THE CHEZ EDDY LIVING HEART COOKBOOK

Chez Eddy is a Houston restaurant that serves a kind of nouvelle American Southwestern fare, as high-flying as marinated wild boar with plum-port wine sauce, as au courant as radicchio/arugula/jicama/fresh-corn salad with beet vinaigrette— but with one difference you're unlikely to notice without being told (and that's a plus): Conceived by heart-specialist Gotto, the restaurant makes every dish conform to American Heart Association guidelines for fat, cholesterol, sodium, and calories. Obviously, the recipes here are a far cry from the ones in those dreary AHA cookbooks. Though many diet cookbooks make the promise, these dishes—among them escallops of veal with apricot coulis, broiled swordfish with red pepper salsa, tamarind sauce with an unexpected dollop of Marsala wine, vitello tonnato with reduced-calorie mayonnaise cut further with nonfat yogurt, and two cheesecakes (one of ricotta, one nonfat yogurt, both using liqueurs)—really have the pizazz and sumptuous qualities that make a heart-healthy diet easy to maintain. (Of course, calorie-watchers still have to sacrifice in the serving-size department.) And they're not especially demanding of the cook.

Pub Date: Sept. 11, 1991

ISBN: 0-13-131368-1

Page Count: 304

Publisher: Prentice Hall

Review Posted Online: May 20, 2010

Kirkus Reviews Issue: July 15, 1991

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Stricter than, say, Bergen Evans or W3 ("disinterested" means impartial — period), Strunk is in the last analysis...

THE ELEMENTS OF STYLE

50TH ANNIVERSARY EDITION

Privately published by Strunk of Cornell in 1918 and revised by his student E. B. White in 1959, that "little book" is back again with more White updatings.

Stricter than, say, Bergen Evans or W3 ("disinterested" means impartial — period), Strunk is in the last analysis (whoops — "A bankrupt expression") a unique guide (which means "without like or equal").

Pub Date: May 15, 1972

ISBN: 0205632645

Page Count: 105

Publisher: Macmillan

Review Posted Online: Oct. 28, 2011

Kirkus Reviews Issue: May 1, 1972

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Analyzing his craft, a careful craftsman urges with Thoreauvian conviction that writers should simplify, simplify, simplify.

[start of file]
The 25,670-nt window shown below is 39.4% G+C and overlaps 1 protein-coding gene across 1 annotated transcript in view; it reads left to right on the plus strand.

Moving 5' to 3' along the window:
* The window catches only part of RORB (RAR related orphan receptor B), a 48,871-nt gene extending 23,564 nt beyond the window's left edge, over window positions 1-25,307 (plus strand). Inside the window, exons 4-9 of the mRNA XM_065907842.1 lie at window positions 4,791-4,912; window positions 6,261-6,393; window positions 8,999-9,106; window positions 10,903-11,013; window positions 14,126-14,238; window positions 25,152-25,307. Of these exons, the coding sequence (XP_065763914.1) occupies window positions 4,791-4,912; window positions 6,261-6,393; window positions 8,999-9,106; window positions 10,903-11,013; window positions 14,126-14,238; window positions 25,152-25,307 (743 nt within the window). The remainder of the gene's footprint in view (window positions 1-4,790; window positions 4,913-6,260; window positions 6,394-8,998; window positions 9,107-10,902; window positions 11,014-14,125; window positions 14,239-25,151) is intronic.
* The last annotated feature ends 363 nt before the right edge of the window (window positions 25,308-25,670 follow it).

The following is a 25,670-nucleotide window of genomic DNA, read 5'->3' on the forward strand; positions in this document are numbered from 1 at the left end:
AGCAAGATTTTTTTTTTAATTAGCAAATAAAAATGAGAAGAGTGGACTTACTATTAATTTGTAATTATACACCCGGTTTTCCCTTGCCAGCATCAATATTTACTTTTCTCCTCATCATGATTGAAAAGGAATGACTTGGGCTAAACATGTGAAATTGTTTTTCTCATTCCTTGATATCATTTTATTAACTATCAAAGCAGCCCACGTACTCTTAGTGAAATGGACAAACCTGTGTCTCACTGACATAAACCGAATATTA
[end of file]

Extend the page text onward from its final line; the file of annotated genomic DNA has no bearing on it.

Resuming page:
SEVERAL SHORT SENTENCES ABOUT WRITING

New York Times columnist and editorial board member delivers a slim book for aspiring writers, offering saws and sense, wisdom and waggery, biases and biting sarcasm.

Klinkenborg (Timothy; or, Notes of an Abject Reptile, 2006), who’s taught for decades, endeavors to keep things simple in his prose, and he urges other writers to do the same. (Note: He despises abuses of the word as, as he continually reminds readers.) In the early sections, the author ignores traditional paragraphing so that the text resembles a long free-verse poem. He urges readers to use short, clear sentences and to make sure each one is healthy before moving on; notes that it’s acceptable to start sentences with and and but; sees benefits in diagramming sentences; stresses that all writing is revision; periodically blasts the formulaic writing that many (most?) students learn in school; argues that knowing where you’re headed before you begin might be good for a vacation, but not for a piece of writing; and believes that writers must trust readers more, and trust themselves. Most of Klinkenborg’s advice is neither radical nor especially profound (“Turn to the poets. / Learn from them”), and the text suffers from a corrosive fallacy: that if his strategies work for him they will work for all. The final fifth of the text includes some passages from writers he admires (McPhee, Oates, Cheever) and some of his students’ awkward sentences, which he treats analytically but sometimes with a surprising sarcasm that veers near meanness. He includes examples of students’ dangling modifiers, malapropisms, errors of pronoun agreement, wordiness and other mistakes.

Analyzing his craft, a careful craftsman urges with Thoreauvian conviction that writers should simplify, simplify, simplify.

Pub Date: Aug. 7, 2012

ISBN: 978-0-307-26634-7

Page Count: 224

Publisher: Knopf

Review Posted Online: May 14, 2012

Kirkus Reviews Issue: June 15, 2012

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